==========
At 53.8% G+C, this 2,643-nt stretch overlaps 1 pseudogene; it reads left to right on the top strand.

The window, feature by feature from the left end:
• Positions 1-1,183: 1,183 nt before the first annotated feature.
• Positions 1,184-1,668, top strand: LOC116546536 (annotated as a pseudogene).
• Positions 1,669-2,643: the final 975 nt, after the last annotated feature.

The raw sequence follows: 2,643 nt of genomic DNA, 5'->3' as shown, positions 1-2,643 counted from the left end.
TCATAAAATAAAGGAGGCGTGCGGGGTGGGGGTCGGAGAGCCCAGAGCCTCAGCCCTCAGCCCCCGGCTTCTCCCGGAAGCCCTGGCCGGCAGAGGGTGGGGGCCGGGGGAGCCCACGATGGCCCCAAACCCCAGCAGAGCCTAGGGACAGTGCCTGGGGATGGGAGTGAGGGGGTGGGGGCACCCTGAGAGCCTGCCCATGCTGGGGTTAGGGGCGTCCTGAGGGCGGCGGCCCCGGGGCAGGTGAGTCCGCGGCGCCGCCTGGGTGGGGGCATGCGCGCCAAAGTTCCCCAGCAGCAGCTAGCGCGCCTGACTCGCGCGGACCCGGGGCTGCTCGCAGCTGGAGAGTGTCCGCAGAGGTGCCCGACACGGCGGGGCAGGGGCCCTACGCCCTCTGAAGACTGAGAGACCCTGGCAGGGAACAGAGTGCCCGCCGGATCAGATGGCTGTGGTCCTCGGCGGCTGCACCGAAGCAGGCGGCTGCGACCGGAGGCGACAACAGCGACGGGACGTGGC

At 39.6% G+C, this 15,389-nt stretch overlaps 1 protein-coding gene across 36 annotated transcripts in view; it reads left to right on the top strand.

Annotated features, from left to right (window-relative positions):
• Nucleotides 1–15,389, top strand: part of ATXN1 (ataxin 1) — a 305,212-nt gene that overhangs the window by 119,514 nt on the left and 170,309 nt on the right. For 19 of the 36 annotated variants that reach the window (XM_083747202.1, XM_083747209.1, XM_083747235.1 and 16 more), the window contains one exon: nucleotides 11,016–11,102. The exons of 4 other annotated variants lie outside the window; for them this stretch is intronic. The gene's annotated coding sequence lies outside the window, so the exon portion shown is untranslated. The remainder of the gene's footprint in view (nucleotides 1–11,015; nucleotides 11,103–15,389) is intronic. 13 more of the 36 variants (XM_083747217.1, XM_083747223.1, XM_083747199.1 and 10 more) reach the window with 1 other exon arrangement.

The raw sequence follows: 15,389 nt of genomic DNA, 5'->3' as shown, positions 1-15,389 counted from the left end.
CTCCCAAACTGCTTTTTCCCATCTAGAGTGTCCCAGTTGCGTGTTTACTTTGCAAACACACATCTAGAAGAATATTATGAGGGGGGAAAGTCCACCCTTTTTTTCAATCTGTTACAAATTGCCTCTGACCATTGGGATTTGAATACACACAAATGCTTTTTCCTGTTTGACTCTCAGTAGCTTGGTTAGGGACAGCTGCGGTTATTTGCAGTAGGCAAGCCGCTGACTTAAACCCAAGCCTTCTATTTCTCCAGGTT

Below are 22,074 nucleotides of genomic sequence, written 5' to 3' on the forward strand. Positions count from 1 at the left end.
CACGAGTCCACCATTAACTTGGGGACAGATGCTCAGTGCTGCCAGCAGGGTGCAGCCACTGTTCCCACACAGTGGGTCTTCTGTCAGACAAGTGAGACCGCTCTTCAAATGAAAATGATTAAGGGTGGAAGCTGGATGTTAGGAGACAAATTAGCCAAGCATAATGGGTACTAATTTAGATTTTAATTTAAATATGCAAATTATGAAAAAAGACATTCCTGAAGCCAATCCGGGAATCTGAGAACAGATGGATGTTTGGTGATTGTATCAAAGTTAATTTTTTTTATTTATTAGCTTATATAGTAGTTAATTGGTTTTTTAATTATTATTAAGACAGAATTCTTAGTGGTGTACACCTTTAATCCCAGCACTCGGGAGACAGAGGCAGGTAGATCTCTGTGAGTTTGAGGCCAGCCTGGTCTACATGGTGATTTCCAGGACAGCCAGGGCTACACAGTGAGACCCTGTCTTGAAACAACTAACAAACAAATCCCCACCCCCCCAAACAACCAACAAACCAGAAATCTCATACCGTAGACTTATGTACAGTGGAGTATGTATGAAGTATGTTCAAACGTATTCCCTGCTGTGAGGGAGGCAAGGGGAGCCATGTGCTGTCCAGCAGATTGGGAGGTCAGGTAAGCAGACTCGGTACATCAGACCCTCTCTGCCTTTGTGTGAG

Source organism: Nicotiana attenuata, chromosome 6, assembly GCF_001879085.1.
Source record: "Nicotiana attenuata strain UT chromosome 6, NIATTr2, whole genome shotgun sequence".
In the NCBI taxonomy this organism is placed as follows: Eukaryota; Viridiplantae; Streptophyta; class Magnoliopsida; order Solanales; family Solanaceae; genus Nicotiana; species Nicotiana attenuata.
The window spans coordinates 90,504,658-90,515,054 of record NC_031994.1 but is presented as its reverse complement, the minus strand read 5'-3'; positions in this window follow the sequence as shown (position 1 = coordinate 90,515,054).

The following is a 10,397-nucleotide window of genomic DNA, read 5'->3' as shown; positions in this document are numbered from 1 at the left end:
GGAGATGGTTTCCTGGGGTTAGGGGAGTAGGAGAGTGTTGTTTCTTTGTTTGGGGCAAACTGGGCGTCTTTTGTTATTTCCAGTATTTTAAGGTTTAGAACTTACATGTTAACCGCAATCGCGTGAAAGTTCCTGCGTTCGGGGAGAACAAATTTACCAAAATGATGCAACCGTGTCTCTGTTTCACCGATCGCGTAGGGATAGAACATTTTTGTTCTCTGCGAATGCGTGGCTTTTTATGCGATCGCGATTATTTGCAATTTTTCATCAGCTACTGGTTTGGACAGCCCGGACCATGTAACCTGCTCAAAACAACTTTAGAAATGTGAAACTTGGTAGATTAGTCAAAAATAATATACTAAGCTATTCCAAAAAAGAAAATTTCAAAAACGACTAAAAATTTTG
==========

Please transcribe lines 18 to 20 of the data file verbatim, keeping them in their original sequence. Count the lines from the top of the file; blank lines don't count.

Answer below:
The window spans coordinates 90,504,658-90,515,054 of record NC_031994.1 but is presented as its reverse complement, the minus strand read 5'-3'; positions in this window follow the sequence as shown (position 1 = coordinate 90,515,054).

The following is a 10,397-nucleotide window of genomic DNA, read 5'->3' as shown; positions in this document are numbered from 1 at the left end:
GGAGATGGTTTCCTGGGGTTAGGGGAGTAGGAGAGTGTTGTTTCTTTGTTTGGGGCAAACTGGGCGTCTTTTGTTATTTCCAGTATTTTAAGGTTTAGAACTTACATGTTAACCGCAATCGCGTGAAAGTTCCTGCGTTCGGGGAGAACAAATTTACCAAAATGATGCAACCGTGTCTCTGTTTCACCGATCGCGTAGGGATAGAACATTTTTGTTCTCTGCGAATGCGTGGCTTTTTATGCGATCGCGATTATTTGCAATTTTTCATCAGCTACTGGTTTGGACAGCCCGGACCATGTAACCTGCTCAAAACAACTTTAGAAATGTGAAACTTGGTAGATTAGTCAAAAATAATATACTAAGCTATTCCAAAAAAGAAAATTTCAAAAACGACTAAAAATTTTG